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McCann's Twins: the Twin Method in Research

Express: Tests 'to unlock' Maddy Mystery
David Pilditch

SEVENTEEN human cells could provide a major breakthrough in the Madeleine McCann mystery, it was revealed yesterday.
The DNA samples are being examined by scientists in Britain and Portuguese detectives believe the evidence could unlock an
investigation which is now in its eighth month.
Experts are trying to establish whether the cells match Madeleine’s DNA and so help investigators discover what happened to the youngster.
The samples are being analysed by the Forensic Science Service laboratory in Birmingham which has developed sophisticated techniques not available in Portugal.
The development comes only days after it was revealed that months of painstaking analysis on DNA uncovered in Portugal had so far failed to produce conclusive evidence. But in a rare public pronouncement on the case, Guilhermino Encarnacao, head of the Policia Judiciaria in the Algarve, said: “We have asked the laboratory to carry out mor
e tests and exhaust every possibility of obtaining conclusive results.”
to read more


Introduction to the Twin Method in Research

Twins occur in about 1 in 85 human births. Twins come in two types: fraternal or dizygotic (DZ) and identical or monozygotic (MZ). The difference between the two types of twins stems from a difference in how they began life – from the fertilization of two separate eggs (resulting in DZ twins) vs. from the fertilization of a single egg that later split in two (resulting in MZ twins). This difference in fertilization results in one type of twins – DZ – sharing an average of 50% of their genetic material (much like non-twin full siblings) and the other type of twins – MZ – sharing 100% of their genetic material. This difference in amount of shared genetic material sets the stage for a marvellous natural experiment and it is the basis of the twin method for research.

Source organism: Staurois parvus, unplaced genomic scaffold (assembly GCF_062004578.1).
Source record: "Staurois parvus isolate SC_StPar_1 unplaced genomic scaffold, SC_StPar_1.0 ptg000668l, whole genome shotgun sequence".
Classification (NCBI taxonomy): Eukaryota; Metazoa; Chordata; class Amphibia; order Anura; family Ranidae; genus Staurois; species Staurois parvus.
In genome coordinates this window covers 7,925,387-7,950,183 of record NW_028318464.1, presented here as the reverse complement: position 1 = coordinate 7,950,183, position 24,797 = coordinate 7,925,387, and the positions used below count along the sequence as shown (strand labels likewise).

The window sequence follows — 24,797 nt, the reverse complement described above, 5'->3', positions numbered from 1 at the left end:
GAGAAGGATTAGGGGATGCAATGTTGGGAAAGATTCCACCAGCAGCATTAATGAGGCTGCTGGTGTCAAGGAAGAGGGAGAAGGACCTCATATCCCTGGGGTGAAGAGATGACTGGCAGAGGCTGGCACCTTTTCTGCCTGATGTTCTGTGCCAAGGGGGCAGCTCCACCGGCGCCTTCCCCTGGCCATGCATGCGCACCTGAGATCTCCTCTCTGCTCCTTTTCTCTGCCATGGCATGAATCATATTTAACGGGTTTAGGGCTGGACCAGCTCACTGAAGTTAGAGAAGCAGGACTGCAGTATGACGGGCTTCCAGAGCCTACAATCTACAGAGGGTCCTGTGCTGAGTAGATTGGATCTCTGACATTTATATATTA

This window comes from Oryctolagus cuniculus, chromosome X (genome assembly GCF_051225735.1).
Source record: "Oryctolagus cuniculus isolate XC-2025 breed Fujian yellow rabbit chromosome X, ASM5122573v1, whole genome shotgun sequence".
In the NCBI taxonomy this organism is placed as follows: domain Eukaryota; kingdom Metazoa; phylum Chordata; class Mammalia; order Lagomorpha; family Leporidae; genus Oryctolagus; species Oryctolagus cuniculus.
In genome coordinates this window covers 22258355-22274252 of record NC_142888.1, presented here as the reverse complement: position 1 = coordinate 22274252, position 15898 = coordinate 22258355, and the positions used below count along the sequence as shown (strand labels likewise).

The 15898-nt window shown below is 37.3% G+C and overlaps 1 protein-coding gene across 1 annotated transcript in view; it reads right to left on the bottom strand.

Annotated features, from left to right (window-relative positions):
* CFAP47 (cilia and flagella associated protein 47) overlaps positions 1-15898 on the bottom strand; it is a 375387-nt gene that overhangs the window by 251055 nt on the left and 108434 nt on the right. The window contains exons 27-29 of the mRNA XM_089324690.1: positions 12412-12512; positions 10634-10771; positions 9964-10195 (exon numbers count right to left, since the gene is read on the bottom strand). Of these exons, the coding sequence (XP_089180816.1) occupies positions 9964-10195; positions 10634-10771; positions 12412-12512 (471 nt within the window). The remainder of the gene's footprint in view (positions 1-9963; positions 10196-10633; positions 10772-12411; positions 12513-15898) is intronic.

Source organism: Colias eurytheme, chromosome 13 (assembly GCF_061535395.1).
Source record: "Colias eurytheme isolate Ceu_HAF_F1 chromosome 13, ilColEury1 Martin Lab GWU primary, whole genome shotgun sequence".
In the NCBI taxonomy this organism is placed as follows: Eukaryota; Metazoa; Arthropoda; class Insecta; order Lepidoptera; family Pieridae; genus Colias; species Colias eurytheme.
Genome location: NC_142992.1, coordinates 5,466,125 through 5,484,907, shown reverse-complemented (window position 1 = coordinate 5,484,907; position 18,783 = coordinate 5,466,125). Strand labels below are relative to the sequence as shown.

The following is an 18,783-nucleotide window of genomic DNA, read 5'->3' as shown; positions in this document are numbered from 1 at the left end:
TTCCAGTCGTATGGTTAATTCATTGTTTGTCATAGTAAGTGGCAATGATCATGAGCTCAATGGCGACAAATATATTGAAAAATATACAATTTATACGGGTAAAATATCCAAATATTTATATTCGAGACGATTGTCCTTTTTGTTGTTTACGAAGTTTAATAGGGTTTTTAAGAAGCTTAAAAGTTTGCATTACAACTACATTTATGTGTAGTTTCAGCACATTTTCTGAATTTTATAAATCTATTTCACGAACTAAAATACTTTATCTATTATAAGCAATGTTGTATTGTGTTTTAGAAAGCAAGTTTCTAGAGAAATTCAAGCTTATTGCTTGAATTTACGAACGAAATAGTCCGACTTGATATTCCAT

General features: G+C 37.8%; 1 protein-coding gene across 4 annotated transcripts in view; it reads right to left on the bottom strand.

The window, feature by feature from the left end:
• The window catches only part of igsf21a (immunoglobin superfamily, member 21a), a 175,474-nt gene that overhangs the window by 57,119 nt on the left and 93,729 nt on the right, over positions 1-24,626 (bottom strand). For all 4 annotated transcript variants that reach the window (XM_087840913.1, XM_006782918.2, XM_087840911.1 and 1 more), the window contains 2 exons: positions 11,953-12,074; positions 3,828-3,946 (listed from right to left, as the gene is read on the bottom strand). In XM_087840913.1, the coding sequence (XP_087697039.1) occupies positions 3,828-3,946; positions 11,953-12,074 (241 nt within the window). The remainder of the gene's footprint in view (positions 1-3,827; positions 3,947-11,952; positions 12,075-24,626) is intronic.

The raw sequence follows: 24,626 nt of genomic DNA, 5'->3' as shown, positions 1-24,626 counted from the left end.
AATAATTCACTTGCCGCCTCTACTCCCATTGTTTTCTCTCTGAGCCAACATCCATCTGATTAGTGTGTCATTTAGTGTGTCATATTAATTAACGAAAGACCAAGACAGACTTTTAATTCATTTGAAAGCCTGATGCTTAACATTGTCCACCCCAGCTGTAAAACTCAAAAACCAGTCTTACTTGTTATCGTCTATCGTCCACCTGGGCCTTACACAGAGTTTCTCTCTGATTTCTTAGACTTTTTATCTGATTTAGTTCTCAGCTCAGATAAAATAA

The twin method is used to quantify the magnitude of the contribution of genetic and environmental factors to individual differences in a trait or behaviour. The twin method of research entails the collection of data on both kinds of twin pairs (MZ and DZ). Data from MZ pairs can then be statistically compared to the data from DZ pairs in order to assess the relative contributions of genetic and environmental factors to the trait or behaviour of interest. Given that MZ twins share twice the amount of genetic material as DZ twins, then a greater similarity found among MZ twins as compared to DZ twins would be indicative of genetic influence. However, if DZ twins were as similar on a trait or behaviour as MZ twins, then shared environmental influences (those factors shared by members of a family that make them more alike) would be indicated. Finally, if MZ and DZ twins did not look similar on a trait or behaviour, then non-shared environmental influences (those factors that are unique to members of a family which serve to make them different from each other) would be indicated. These types of conclusions can be drawn from twin data if we make some important assumptions. Namely, that MZ and DZ twins have equal environments (i.e., MZ twins are not treated more similarly in the environment than DZ twins) and that twins are representative of the population (i.e., there is nothing unusual about twins per se that would make their data on a trait or behaviour markedly different from data from singletons).